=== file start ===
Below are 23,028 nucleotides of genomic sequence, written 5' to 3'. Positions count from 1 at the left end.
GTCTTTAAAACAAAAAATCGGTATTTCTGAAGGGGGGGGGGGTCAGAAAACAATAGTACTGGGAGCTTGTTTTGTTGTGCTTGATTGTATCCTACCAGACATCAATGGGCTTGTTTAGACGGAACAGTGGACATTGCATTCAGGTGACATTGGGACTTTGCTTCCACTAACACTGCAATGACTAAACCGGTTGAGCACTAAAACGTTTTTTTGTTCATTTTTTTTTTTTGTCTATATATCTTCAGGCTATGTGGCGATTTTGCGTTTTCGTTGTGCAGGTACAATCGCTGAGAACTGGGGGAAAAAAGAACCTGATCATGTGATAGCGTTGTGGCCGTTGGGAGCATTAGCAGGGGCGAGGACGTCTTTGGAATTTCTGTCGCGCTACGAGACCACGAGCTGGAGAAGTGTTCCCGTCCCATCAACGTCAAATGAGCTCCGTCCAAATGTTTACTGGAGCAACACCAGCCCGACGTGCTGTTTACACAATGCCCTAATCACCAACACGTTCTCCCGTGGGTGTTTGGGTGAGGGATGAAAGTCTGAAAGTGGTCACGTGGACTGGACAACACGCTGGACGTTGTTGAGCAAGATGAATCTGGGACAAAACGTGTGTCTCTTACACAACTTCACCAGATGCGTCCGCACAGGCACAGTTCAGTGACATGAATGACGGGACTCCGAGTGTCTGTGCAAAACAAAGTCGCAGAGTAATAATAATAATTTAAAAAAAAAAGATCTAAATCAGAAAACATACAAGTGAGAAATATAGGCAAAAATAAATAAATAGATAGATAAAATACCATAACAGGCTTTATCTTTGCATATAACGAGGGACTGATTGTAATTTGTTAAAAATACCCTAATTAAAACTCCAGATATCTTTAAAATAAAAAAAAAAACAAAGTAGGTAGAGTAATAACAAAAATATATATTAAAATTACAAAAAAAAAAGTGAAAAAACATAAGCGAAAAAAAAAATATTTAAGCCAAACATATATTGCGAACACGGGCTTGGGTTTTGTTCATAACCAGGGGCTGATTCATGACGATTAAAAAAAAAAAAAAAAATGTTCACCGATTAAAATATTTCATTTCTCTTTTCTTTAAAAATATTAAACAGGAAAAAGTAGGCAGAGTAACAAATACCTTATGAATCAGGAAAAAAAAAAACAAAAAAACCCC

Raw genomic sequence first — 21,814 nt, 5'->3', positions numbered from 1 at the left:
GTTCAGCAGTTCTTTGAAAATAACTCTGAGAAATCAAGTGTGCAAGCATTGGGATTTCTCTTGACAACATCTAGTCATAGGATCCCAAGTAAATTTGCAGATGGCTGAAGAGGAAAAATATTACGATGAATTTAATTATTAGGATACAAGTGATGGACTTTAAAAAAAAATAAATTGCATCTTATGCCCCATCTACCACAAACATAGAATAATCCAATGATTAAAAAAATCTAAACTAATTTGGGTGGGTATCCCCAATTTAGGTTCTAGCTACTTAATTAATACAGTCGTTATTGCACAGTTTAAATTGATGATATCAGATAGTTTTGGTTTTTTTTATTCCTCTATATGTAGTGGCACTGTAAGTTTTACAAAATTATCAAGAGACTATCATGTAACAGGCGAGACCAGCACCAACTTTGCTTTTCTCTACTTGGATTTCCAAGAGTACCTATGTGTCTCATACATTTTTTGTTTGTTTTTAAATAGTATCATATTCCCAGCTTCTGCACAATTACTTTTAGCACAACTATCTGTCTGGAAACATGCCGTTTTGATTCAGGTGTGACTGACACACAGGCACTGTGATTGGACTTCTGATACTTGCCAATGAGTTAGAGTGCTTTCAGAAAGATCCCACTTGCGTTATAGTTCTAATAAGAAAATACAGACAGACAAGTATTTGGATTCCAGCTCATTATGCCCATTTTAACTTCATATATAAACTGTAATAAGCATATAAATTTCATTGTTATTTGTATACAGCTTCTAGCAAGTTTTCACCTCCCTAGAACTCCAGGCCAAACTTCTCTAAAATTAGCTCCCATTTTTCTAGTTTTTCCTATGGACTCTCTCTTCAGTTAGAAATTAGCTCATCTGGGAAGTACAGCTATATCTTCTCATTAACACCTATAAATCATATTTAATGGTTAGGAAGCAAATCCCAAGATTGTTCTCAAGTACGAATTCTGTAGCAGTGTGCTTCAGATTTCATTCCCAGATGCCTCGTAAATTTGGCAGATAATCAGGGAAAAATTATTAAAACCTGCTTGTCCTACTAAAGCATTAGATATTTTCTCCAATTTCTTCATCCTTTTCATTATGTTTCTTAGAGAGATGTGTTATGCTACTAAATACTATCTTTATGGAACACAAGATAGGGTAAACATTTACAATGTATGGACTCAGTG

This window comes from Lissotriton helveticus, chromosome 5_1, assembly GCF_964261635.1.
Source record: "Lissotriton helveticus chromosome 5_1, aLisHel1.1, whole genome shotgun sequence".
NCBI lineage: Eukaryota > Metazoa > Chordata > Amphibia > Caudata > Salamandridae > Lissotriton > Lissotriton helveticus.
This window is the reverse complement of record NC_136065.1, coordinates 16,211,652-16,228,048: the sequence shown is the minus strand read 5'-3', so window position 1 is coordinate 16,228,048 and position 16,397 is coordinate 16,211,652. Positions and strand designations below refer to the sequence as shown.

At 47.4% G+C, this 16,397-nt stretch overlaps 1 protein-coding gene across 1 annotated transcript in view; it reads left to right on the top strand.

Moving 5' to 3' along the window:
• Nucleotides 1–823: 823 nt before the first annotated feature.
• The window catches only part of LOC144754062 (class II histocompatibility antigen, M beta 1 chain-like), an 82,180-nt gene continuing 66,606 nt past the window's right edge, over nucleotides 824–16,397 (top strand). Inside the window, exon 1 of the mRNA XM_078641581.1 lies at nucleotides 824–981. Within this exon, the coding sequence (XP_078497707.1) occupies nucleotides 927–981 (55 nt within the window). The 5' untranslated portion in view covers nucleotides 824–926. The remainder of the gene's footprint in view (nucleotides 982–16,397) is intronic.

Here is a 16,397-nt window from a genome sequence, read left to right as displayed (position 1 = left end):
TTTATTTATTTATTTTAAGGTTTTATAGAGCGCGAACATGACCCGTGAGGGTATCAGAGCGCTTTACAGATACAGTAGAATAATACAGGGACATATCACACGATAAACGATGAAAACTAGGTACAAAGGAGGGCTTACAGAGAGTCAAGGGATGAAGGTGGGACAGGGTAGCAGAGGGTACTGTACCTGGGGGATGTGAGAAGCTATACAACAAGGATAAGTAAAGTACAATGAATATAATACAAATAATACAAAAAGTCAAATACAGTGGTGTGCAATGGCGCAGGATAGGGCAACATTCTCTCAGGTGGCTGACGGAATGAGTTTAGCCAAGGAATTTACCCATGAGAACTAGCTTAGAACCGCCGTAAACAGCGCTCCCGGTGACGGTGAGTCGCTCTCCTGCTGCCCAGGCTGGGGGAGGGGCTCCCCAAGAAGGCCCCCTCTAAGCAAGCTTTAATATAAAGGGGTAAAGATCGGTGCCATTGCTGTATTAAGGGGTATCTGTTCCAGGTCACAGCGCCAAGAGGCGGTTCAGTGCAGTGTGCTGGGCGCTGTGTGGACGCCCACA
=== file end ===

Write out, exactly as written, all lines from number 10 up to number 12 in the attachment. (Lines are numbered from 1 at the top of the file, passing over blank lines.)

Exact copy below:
Moving 5' to 3' along the window:
• Nucleotides 1–823: 823 nt before the first annotated feature.
• The window catches only part of LOC144754062 (class II histocompatibility antigen, M beta 1 chain-like), an 82,180-nt gene continuing 66,606 nt past the window's right edge, over nucleotides 824–16,397 (top strand). Inside the window, exon 1 of the mRNA XM_078641581.1 lies at nucleotides 824–981. Within this exon, the coding sequence (XP_078497707.1) occupies nucleotides 927–981 (55 nt within the window). The 5' untranslated portion in view covers nucleotides 824–926. The remainder of the gene's footprint in view (nucleotides 982–16,397) is intronic.